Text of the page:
Tag: weather

Still so much confusion about weather versus climate

Big sky.
If it’s hot, it’s global warming, but if not … @bberwyn photo.

Study finds climate change beliefs in the U.S. linked with personal weather experiences

Staff Report

Meteorologists, climate scientists and journalists have apparently failed to convey the message that global climate change and local day-to-day weather conditions are two separate things. A study published this week suggests that Americans’ beliefs about global warming are based on how often they personally experience weather-related events.

One of the paper’s co-authors explained the findings in a press release.

“One of the greatest challenges to communicating scientific findings about climate change is the cognitive disconnect between local and global events,” said Michael Mann, associate professor of geography at George Washington University. “It is easy to assume that what you experience at home must be happening elsewhere.” Continue reading “Still so much confusion about weather versus climate”

NASA looks at ‘snow-killing’ atmospheric river storms

Study findings aid forecasters, water managers

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Animation of an atmospheric river storm that occurred on Jan. 28 through 30, bringing half an inch to an inch of rain to many locations in central and southern California. Credits: University of Wisconsin/CIMSS.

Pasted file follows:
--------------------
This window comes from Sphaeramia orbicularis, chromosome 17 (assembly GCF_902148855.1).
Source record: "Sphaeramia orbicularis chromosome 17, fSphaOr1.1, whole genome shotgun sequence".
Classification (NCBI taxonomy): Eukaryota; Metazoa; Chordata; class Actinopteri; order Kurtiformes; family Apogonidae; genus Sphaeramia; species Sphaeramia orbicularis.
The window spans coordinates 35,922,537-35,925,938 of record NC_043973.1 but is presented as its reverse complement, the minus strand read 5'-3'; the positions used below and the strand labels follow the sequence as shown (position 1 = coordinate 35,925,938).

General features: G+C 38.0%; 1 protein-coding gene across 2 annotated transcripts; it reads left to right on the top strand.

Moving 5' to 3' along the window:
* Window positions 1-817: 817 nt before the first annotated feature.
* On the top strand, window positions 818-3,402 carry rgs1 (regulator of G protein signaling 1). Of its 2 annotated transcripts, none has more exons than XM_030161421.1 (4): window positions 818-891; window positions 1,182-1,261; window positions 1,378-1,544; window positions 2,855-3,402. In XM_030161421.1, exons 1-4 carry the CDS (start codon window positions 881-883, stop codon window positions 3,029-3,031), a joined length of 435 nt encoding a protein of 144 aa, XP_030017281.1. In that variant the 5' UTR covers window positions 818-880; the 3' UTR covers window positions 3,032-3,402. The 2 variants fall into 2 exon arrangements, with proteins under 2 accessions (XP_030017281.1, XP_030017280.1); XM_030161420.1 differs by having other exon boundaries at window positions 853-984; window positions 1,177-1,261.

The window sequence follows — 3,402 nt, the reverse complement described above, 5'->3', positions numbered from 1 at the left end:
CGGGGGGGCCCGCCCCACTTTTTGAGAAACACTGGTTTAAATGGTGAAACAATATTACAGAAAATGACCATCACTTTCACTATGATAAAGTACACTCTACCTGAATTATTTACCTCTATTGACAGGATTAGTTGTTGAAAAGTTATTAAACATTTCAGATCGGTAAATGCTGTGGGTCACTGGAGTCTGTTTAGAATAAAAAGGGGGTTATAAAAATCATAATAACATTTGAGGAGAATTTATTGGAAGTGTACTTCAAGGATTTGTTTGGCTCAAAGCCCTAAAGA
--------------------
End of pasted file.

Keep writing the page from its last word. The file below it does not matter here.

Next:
Staff Report

The famed Pineapple Express touted by skiers in the Western U.S. may not be all it’s cracked up to be. Instead of bringing fresh powder, the the atmospheric river storms, as they’re technically known, more often bring snow-destroying rain to many areas.

A new study by NASA and several other research institutions took a close look at data from satellites and ground observations from 1998 through 2014 to show the connection between atmospheric river storms and rain-on-snow events. According to the study, the atmospheric rivers are two-and-a-half times more likely than other types of winter storms to result in destructive “rain-on-snow” events, which increase flood risks in winter and reduce water availability the following summer. Continue reading “NASA looks at ‘snow-killing’ atmospheric river storms”

NASA tracking this year’s global El Niño impacts

Wildfire risk growing in tropics

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A strong El Niño is peaking across the Pacific Ocean this winter.

Staff Report

Along with being one of the strongest El Niños on record, this year’s edition of the cyclical weather event in the Pacific will be one of the most studied.

NASA, for example, has been tracking the effects of El Niño via satellite data, which shows global impacts, from increasing fire danger in some tropical regions to a reduction of certain types of pollution in other areas.

Some of the findings were presented this week at the American Geophysical Union meeting in San Francisco, where researchers said that atmospheric rivers, significant sources of rainfall, tend to intensify during El Niño events, and that California may see some relief from an extreme multiyear drought. Continue reading “NASA tracking this year’s global El Niño impacts”